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Old 06-23-2017, 11:20 PM
 
Location: Omaha, Nebraska
9,285 posts, read 5,524,864 times
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Quote:
Originally Posted by John1960 View Post
What about this design of a cage?

Everila PCFT32 New Bird Parrot Large Cage 32"x20"x53" 3/8" Bar Spacing Cockatiel Conure Finch Parakeet Senegal Sugar Glider Chinchilla Ferret


https://www.amazon.com/Everila-Spaci...nchilla+Ferret
That cage definitely gives the birds more useable flying space, and would be easier to clean.
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Old 06-26-2017, 12:08 PM
 
Location: on the wind
12,965 posts, read 6,509,851 times
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Quote:
Originally Posted by John1960 View Post
Two bird's and I did let one out at one time and had a hell of a time getting it back in the cage. So I don't let them out anymore. I also afraid of them flying into a wall which is painted white.
Birds can and do "learn" the boundaries and barriers in the room they fly in, including windows. If they never get out of the cage they are more likely to panic and injure themselves if they do happen to get loose. I have kept quite a few different cage and aviary birds over the years including some that most people would normally not let out of an indoor cage, and found most were fully capable of returning to their cage in a manageable way (its their roosting place, the place where food and water and security is) on their own. Its a matter of training and getting them used to a routine. For example....I kept leafbirds, Pekin robins, even motmots (a relative of the kingfisher) in a very large indoor aviary and would let them fly free while I was home. These were wild birds, not hand raised babies. It didn't take long for them to go in and out of the aviary almost on command.....I would start shutting off lights in the late evening and sort of "herd" them toward their cage while talking to them or putting a favorite treat inside. They would fly back to their safe roosting areas reliably. I think its safer and kinder for the birds to let them learn the geography of the room their cage sits in and to give them more freedom than the cage could ever offer. Of course this won't work if the room has hazards like loose objects, dangerous pets, toxic plants, places to get trapped, etc. It depends so much on the situation. Also if you don't happen to tolerate a few messes in the room its not kind to let them fly once in a while but then take that freedom away.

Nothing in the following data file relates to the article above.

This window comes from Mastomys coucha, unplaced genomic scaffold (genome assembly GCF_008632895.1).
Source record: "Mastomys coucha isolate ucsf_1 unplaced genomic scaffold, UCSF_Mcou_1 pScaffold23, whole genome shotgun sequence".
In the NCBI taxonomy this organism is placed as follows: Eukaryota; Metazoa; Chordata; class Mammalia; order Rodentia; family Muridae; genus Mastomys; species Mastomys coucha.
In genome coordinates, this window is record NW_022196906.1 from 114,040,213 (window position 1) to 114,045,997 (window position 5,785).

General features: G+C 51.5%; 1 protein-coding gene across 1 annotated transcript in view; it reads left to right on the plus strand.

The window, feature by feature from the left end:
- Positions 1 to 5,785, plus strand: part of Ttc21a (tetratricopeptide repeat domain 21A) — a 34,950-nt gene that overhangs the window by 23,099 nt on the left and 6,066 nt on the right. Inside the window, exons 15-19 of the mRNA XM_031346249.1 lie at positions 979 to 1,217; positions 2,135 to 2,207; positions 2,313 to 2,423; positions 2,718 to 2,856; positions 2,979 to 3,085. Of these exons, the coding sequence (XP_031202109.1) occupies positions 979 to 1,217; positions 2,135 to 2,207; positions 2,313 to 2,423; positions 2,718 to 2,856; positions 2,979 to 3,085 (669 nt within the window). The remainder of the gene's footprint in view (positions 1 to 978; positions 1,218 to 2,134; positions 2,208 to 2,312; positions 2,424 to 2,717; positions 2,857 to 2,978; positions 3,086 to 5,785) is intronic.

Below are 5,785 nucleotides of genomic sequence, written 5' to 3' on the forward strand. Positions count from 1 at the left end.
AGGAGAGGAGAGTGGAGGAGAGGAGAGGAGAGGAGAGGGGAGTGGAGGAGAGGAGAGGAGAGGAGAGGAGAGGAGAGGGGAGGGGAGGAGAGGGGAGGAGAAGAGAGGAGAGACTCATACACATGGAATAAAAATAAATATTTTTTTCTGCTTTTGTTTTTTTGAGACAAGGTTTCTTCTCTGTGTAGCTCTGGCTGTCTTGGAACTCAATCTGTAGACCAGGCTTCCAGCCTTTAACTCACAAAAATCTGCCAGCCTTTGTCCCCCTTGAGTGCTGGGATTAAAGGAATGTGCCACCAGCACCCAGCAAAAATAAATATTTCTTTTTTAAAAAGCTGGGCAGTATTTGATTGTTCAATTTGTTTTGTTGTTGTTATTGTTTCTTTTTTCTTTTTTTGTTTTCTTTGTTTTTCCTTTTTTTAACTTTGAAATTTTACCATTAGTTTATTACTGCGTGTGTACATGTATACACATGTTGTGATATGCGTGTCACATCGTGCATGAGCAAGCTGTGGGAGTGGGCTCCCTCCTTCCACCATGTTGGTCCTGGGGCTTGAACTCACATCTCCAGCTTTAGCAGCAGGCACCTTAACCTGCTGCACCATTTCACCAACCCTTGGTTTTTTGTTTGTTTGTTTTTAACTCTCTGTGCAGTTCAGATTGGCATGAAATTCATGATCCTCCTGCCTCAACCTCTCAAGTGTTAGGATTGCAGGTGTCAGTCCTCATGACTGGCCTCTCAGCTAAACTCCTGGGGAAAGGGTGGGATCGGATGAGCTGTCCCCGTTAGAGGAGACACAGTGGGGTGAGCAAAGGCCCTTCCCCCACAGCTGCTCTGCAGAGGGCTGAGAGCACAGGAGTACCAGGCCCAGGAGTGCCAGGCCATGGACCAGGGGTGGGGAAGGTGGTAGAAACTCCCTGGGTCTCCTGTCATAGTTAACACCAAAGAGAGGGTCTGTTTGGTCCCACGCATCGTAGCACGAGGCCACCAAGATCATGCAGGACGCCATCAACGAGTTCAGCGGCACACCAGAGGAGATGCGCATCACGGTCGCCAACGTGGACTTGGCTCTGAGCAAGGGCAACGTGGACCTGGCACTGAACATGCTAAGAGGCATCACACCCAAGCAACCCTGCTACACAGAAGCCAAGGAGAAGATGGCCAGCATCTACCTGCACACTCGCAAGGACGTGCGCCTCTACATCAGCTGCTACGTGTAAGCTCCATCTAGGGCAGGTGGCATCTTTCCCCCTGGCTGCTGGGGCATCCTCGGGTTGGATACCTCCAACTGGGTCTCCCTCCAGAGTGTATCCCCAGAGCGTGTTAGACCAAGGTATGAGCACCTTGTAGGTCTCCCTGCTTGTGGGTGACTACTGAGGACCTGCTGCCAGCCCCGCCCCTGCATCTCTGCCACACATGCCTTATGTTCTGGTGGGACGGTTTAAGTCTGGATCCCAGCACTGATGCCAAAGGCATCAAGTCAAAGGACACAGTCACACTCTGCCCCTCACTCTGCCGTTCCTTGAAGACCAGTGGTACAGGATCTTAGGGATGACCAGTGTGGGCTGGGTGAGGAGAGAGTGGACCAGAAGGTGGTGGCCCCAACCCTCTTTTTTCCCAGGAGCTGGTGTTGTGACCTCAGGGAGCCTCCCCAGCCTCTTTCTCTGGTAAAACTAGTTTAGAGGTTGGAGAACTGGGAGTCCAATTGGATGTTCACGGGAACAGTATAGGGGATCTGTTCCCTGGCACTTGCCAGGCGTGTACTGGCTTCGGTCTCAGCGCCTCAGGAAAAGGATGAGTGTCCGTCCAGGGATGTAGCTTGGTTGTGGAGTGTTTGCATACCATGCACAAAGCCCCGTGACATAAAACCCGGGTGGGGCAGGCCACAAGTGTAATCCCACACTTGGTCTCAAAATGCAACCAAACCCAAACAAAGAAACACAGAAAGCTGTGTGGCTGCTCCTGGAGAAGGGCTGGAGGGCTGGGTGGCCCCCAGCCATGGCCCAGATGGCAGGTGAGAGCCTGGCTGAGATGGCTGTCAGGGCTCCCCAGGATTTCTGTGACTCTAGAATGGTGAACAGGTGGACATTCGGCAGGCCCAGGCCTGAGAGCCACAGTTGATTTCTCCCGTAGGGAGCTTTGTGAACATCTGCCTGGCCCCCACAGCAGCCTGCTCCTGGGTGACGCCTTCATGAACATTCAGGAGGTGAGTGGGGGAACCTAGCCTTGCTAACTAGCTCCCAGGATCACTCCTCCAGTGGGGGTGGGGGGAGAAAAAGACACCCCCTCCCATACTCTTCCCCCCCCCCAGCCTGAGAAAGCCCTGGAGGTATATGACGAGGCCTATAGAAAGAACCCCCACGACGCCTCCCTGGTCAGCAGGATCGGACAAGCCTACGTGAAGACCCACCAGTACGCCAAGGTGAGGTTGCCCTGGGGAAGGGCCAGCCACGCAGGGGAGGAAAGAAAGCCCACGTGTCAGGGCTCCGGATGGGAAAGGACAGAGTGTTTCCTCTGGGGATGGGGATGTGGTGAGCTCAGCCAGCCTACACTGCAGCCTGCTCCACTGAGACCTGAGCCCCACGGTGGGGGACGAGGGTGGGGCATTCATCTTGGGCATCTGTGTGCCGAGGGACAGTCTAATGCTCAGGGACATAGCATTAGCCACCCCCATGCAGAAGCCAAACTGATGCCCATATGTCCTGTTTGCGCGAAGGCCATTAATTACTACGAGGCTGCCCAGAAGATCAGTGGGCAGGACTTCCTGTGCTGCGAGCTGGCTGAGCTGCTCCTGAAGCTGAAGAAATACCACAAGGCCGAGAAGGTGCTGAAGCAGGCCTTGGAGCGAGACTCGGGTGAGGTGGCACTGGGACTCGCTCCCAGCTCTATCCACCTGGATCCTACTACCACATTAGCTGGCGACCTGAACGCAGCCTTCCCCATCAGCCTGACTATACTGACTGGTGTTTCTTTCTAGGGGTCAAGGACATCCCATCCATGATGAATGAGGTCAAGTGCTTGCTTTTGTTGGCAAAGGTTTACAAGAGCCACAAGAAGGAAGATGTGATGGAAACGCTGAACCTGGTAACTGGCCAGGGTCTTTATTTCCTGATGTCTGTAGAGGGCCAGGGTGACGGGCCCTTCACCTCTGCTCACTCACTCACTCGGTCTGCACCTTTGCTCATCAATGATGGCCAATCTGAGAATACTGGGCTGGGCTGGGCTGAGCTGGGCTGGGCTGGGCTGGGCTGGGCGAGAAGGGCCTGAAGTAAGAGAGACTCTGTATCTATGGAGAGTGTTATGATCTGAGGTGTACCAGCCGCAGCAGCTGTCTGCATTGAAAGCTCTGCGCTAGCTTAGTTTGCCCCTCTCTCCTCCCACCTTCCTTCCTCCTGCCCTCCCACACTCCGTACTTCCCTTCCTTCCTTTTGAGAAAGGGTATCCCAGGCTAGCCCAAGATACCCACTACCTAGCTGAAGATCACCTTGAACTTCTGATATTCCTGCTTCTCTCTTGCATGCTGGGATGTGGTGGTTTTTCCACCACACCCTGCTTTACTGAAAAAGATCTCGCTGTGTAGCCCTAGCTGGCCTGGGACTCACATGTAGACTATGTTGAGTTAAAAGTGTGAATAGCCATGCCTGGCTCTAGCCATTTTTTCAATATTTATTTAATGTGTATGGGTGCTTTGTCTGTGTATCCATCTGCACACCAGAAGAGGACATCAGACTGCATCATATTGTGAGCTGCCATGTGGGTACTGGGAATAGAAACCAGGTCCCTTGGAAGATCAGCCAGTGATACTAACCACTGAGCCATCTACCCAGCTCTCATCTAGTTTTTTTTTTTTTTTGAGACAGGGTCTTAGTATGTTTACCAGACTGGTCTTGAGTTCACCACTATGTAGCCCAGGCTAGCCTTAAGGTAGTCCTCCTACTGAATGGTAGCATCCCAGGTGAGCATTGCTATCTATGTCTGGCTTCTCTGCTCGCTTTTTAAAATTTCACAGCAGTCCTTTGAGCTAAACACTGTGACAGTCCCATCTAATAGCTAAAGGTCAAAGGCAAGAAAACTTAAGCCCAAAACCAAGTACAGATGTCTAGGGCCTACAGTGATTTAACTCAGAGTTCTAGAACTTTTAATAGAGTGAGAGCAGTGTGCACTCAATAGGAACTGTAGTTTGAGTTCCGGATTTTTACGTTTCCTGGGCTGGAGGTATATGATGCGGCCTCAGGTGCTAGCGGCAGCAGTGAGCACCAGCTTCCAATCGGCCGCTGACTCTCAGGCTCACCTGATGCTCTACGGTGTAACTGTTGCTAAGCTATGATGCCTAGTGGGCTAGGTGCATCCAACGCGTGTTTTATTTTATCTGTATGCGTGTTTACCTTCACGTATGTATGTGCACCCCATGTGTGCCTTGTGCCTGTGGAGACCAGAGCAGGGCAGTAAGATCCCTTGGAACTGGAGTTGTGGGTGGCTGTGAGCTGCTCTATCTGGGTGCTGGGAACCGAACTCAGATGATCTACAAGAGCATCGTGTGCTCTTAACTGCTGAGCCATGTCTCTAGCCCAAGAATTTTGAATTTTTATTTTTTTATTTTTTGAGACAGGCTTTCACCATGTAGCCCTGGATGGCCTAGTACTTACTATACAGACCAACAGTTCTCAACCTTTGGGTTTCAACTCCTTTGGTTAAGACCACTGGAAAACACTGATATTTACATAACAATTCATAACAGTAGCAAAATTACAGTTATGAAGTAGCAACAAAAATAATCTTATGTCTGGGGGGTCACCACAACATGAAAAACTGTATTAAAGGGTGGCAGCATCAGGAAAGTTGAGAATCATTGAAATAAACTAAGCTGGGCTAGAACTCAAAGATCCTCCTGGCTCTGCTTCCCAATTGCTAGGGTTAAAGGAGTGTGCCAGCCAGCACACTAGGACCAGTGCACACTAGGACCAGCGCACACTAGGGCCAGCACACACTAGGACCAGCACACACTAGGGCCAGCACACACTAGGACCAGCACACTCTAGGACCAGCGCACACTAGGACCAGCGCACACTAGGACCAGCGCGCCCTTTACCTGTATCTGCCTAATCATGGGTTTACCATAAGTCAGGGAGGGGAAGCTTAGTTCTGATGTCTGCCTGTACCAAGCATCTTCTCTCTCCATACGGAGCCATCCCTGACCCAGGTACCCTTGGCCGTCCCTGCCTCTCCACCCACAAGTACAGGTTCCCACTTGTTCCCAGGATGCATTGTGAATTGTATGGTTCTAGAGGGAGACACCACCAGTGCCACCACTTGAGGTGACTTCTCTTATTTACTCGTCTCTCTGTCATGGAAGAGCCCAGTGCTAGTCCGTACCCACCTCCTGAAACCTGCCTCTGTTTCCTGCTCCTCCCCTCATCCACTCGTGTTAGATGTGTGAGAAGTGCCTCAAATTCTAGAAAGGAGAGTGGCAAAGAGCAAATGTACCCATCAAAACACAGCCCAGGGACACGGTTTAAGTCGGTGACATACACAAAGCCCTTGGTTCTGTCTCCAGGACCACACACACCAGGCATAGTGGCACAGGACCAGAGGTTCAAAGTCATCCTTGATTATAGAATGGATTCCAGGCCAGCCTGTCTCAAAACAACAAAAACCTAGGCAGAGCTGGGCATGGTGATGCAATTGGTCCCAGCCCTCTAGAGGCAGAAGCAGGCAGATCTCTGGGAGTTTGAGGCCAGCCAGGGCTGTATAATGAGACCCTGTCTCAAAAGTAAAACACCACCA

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Old 02-08-2018, 01:33 AM
 
2,132 posts, read 1,322,913 times
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I use this:

https://www.amazon.com/dp/B00176F5L0...9NBP65AS&psc=1

They go on sale regularly for $89 to $99 and that's when I buy them. I buy 2 and put them together to make a double-wide cage.

Finches are pretty safe in a hardware cloth cage, but they're considerably riskier for parakeets because parakeets chew. I've never seen mine chew on the cage itself but then I don't watch them 24/7. I wouldn't risk it.

And no, I do not ever let my birds out of their cage. I don't want to have to bird-proof the place, there are no doors except on the bathroom and bedrooms, so they'd be in the kitchen and all over the place. Plus, I have a dog, who I am not certain would ignore a loose bird as assiduously as she does when they are in the cage. I also don't want to have to find every single spot of poop to clean up (and certainly don't want to ignore such). I have ceiling fans and lots of wires and whatnot. They can stay in their 5' double-wide cages, thank you very much. Much safer for all concerned.
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